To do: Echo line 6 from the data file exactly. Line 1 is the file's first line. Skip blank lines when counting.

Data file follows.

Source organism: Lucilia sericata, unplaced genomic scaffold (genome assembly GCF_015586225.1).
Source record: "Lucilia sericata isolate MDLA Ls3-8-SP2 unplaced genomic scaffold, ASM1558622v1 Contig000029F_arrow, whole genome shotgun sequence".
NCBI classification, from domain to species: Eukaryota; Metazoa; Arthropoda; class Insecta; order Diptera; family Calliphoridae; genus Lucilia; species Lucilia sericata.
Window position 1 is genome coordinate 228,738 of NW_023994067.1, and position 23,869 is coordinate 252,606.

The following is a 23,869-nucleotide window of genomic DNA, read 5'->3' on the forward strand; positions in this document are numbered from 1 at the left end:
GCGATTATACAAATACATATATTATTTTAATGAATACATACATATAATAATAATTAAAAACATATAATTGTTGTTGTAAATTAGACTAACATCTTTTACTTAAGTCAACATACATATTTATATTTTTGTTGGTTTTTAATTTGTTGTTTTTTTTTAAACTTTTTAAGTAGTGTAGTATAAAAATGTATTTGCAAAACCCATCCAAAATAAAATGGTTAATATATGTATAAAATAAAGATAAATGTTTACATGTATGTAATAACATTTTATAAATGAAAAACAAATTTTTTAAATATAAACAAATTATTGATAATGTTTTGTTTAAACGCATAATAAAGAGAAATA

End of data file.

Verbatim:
GCGATTATACAAATACATATATTATTTTAATGAATACATACATATAATAATAATTAAAAACATATAATTGTTGTTGTAAATTAGACTAACATCTTTTACTTAAGTCAACATACATATTTATATTTTTGTTGGTTTTTAATTTGTTGTTTTTTTTTAAACTTTTTAAGTAGTGTAGTATAAAAATGTATTTGCAAAACCCATCCAAAATAAAATGGTTAATATATGTATAAAATAAAGATAAATGTTTACATGTATGTAATAACATTTTATAAATGAAAAACAAATTTTTTAAATATAAACAAATTATTGATAATGTTTTGTTTAAACGCATAATAAAGAGAAATA